ROME – This Wednesday happened to be the feast of St. Pius X, who served as pope from 1903 to 1914 and whose primary claim to fame was unleashing an “anti-modernist” purge in the Catholic Church, the targets of which were a loosely defined network of Biblical scholars, theologians and others trying, in various ways, to reconcile the faith with science and modern thought.
Pius X issued an encyclical in 1907, Pascendi Dominici Gregis, which was more or less the charter document of the campaign, describing “modernism” as “the synthesis of all heresies.” He also imposed an “anti-modernist oath” on all clergy that lasted until 1967.
Here’s what makes this interesting: If you run a Google search using the keywords “Pope Francis” and “modernism,” you’ll get more than a half-million results, most of them accusing Francis of being a modernist himself.
Yet there he was on Aug. 21, attending a Mass for the feast in a side chapel in St. Peter’s Basilica like an ordinary member of the faithful, sitting unobtrusively in the sixth row. While we have no idea what was in Francis’s mind at that moment, it’s hard not to think he wanted to honor the memory of his predecessor – suggesting, among other things, that perhaps Francis’s view of “modernism” and the Church’s efforts to resist it are a bit more nuanced than is often appreciated.
Francis’s surprise drop-in didn’t make headlines – in part, of course, because it came on the same day an Australian court announced its ruling on Cardinal George Pell’s appeal of his conviction on child sex abuse charges, rejecting that appeal in a 2-1 split decision.
In part, however, Francis’s apparent sympathy for the “anti-modernist pope” likely also didn’t have much traction because it confounds the media narrative that’s been created around Francis from the beginning. He’s supposed to be the progressive-minded Third World maverick, shaking up a fussy and hidebound institution, so it just didn’t compute.
Had Francis shown up unannounced at a memorial for Alfred Loisy, the French Biblical scholar who was often credited as the leading modernist of his day and who was excommunicated in 1908, that probably would have had an echo, because it’s what most media observers would expect. To see this pope memorialize the man who hounded Loisy out of the church, however, generates cognitive dissonance.
What all this brings to mind is the power of narrative in shaping how any public figure, a pope very much included, is understood.
In his time, Pope emeritus Benedict XVI also had a very strong narrative, and, in media terms, a highly negative one. He was seen as an archconservative, aloof, cold, and imperious, sort of the Darth Vader of organized religion. Francis, by way of contrast, has long been a media darling and still draws largely positive coverage, in part because once media organizations have made up their minds about something, they can be remarkably resistant to reconsidering it.
In the abstract, one might think that because the media scorned Benedict and embraces Francis, that ought to make a big difference in how the two popes have been received. Ironically, however, one could argue that it’s actually had the exact same effect for both, which is to render them “controversial.”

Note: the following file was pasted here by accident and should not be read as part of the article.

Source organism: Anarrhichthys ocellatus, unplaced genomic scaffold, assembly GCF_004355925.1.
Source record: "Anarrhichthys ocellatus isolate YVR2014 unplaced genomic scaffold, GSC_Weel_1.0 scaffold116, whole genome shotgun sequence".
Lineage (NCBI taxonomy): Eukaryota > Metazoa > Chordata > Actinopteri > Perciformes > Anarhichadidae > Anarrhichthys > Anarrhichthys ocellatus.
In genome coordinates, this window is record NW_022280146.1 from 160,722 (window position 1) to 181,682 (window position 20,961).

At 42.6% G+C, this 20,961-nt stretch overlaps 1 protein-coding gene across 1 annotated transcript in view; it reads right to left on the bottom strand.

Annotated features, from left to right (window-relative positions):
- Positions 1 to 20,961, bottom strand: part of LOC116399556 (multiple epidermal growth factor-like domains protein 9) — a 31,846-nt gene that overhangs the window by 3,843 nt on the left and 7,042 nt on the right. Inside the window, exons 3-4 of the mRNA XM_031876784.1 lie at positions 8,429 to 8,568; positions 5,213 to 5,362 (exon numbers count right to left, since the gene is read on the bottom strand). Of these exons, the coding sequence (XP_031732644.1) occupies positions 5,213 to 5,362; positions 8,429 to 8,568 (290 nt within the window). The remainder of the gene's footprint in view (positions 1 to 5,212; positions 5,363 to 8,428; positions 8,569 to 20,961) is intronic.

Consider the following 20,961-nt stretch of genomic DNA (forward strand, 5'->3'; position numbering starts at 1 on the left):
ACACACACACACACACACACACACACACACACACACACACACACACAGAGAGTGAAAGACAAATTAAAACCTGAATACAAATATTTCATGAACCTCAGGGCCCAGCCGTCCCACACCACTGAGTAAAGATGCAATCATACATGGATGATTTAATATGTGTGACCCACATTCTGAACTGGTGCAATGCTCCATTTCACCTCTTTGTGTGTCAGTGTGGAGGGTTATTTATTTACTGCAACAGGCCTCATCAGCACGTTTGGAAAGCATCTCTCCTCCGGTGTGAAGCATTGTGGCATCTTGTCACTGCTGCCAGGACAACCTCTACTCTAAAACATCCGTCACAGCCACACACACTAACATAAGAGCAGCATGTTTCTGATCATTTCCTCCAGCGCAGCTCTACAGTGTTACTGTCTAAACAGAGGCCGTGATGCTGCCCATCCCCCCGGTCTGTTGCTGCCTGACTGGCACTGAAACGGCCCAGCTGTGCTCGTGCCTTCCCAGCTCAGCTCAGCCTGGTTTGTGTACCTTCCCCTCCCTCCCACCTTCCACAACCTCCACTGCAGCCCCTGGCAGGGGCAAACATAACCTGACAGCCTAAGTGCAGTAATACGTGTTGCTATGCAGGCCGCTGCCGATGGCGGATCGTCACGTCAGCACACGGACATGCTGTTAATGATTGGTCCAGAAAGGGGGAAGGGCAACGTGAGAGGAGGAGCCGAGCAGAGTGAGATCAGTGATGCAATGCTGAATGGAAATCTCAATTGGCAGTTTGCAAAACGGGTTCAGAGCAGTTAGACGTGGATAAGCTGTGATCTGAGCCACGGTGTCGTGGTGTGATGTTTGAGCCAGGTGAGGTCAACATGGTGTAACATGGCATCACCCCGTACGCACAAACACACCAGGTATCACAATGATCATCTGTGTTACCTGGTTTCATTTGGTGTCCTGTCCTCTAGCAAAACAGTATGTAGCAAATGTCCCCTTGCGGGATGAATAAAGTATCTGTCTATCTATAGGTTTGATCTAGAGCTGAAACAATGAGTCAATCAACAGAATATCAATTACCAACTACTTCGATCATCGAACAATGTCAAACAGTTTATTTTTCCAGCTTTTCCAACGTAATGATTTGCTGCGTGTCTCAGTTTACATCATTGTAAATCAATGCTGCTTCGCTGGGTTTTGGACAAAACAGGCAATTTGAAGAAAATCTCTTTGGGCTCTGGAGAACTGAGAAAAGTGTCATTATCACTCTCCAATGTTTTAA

Generally speaking, reporters cover every story like a politics story. It doesn’t matter whether the subject is finance, culture, entertainment, sports or even religion – we inevitably think in terms of parties, power struggles and winners and losers, and that’s how we frame the stories we tell. (To put the point in more literary fashion, Niccolò Machiavelli is alive and well and working at every newspaper and TV news desk in the world.)
In that sense, it really doesn’t matter whether the media likes a public figure or not. By making a figure seem political, the media inevitably sets that person up to be loved by some and loathed by others.
What media attention often seems to do, in fact, is to channel the pre-existing hopes and frustrations of a broad public at specific targets, simultaneously transforming those targets into both heroes and scapegoats depending on who’s looking. (Here the appropriate literary reference is probably to René Girard, but that’s for another time.)
The negative narrative around Benedict had the perverse effect of making him wildly popular among certain Catholics, especially those most inclined to spurn the values of what they see as the modern secular liberalism the media represents. Likewise, the positive narrative around Francis has helped make him deeply unpopular in some quarters of the Church – often, though not always, the very same people who lionize Benedict.
What gets lost in the shuffle, most of the time, is the complexity of things.
In all honesty, Francis’s papacy may be closer in spirit to that of St. Paul VI than either St. John Paul II or Benedict XVI, but that hardly puts him on the far left of the Church. Benedict, meanwhile, never was the Blue Meanie of popular imagination, and certainly didn’t revive any anti-modernist putsch in the eight years he was in charge.
In other words, when the media makes someone a star, they usually also make that person a one-dimensional cardboard cutout of themselves. Nothing to be done about that, really – except, perhaps, once in a while, to allow oneself to be surprised.
Crux is dedicated to smart, wired and independent reporting on the Vatican and worldwide Catholic Church. That kind of reporting doesn’t come cheap, and we need your support. You can help Crux by giving a small amount monthly, or with a onetime gift. Please remember, Crux is a for-profit organization, so contributions are not tax-deductible.